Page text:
SAN DIEGO -- What may have appeared peculiar at first glance Tuesday, certainly made much more sense after Padres manager Bud Black explained the logic behind pinch-hitting for Chris Denorfia and his .327 batting average with a runner on first in the eighth inning of a scoreless game.
The pitcher on the mound for the Brewers, Francisco Rodriguez, was certainly one whom Black was familiar with, not just from his five previous seasons managing the Padres but when both were with the Angels -- Rodriguez as the closer and Black the pitching coach.
"I've seen Frankie Rodriguez too often to know his breaking ball is devastating to right-handed hitters," Black said. "At that point against Frankie, [Mark] Kotsay was a better matchup."
Not just a better matchup, but a better answer, as Kotsay's two-run home run off Rodriguez lifted the Padres to 2-0 victory over the Brewers in front of a crowd of 19,260 at Petco Park.
The decisive hit by Kotsay, a ball that just cleared the right-field wall, was his second in six days, as his two-run double on March 26 lifted the Padres (8-17) to a victory over the Nationals.
"It was a wall-scraper, I had my doubts off the bat," Kotsay said, smiling.
It was only a couple of days ago when Brewers manager Ron Roenicke called Kotsay the "best pinch-hitter he's ever seen." Kotsay played for the Brewers in 2011 and might have returned there had the Padres not signed him in November to come home, where he lives year-round.
"I certainly would have loved to have him back, but I understand when you play a long time and have a chance to be home," Roenicke said. "He's a good player. He's one of those rare guys who can hit with the game on the line against those top relievers."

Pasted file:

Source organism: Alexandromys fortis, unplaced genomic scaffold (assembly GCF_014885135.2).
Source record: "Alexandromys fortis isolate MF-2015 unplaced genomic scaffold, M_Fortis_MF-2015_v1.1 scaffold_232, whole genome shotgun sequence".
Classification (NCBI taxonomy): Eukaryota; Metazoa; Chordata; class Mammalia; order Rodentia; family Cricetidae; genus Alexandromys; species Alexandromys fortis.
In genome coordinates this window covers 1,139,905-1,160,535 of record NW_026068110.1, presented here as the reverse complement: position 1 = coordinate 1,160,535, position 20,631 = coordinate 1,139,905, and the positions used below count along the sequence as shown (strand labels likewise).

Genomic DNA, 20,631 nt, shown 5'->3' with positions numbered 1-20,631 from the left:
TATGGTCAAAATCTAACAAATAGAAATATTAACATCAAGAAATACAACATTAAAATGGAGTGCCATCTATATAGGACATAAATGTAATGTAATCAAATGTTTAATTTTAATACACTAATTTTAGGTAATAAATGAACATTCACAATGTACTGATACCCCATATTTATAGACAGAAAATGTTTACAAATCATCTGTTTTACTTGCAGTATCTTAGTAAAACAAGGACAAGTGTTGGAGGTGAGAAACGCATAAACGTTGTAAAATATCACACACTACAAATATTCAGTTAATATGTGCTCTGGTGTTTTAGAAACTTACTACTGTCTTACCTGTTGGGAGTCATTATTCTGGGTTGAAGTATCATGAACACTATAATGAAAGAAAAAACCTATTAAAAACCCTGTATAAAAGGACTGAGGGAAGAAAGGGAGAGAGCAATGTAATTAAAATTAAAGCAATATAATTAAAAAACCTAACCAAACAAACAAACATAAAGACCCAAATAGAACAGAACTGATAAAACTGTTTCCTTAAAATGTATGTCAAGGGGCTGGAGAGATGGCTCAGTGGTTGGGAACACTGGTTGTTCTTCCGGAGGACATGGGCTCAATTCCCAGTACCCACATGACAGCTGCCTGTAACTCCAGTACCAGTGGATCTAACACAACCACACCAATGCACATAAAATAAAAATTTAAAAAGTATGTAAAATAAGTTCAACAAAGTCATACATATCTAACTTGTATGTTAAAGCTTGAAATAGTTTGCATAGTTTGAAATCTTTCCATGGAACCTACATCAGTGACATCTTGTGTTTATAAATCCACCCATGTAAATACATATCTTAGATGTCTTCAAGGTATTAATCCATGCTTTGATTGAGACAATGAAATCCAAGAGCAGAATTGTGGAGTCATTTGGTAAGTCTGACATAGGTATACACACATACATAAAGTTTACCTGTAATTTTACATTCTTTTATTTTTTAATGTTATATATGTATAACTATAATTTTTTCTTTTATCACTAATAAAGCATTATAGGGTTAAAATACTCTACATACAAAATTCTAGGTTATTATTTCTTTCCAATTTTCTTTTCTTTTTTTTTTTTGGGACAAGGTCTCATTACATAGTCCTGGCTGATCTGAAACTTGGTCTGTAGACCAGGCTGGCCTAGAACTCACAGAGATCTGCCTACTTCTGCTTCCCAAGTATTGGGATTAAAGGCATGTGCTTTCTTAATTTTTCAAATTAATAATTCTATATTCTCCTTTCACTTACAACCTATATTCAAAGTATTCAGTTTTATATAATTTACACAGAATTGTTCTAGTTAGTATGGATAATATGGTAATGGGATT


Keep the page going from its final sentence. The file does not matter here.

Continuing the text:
That this game was still scoreless so late was a testament to the pitching of San Diego starter Edinson Volquez and his counterpart, Milwaukee's Shaun Marcum.
Volquez allowed three hits over seven scoreless innings with two walks and four strikeouts. He even managed to lower his ERA to 2.92 this season, though he remains winless.
"Another good outing tonight," he said. "Everything was working. They're [his teammates] going to get me a win. I'm not worried. But I'm going to get [reliever Andrew Cashner] .. he took my win again."
Just like he did in that April 26 game against the Nationals, Volquez pitched well -- one run over seven innings -- only to have Cashner (2-1) come in, pitch one inning and collect a victory.
"Another impressive three-pitch mix, he kept them off-balanced. The fastball had velocity and he had a good curveball, good changeup," Black said. "If we can limit the baserunners, he has a chance to have games like that tonight."
Volquez has worked closely with Padres pitching coach Darren Balsley on improving command, first by shortening his stride, aligning his left shoulder more with the plate, his foot position on the rubber and several other adjustments. Whatever they are, they appear to be working.
"Edinson has bought into a lot of Darren's teachings," Black said.
The Brewers (11-13) got plenty of mileage out of Marcum, who like Volquez didn't factor in the final decision. Marcum allowed three hits and had four walks and six strikeouts in seven innings.
"There's no doubt he's got a great knack of moving the ball around the strike zone," Black said. "He cuts it, he sinks it and he pitches with a great deal of confidence."
With Volquez and Marcum gone, the game was in the hands of the bullpens -- and in the hands of Kotsay, who came through with his first pinch-hit home run for the Padres since his prior stint with the team in 2002. Lifetime, Kotsay is a career .310 pinch-hitter with 44 hits.
"He's got a great head on his shoulders and has a great feel for this game," Black said. "He has hit his whole professional life. I've heard [Roenicke] say that about him. [Kotsay] has had a couple of big knocks that have won us games."
Huston Street pitched a scoreless ninth inning for his fourth save of the season. Rodriguez took the loss and is now 0-3.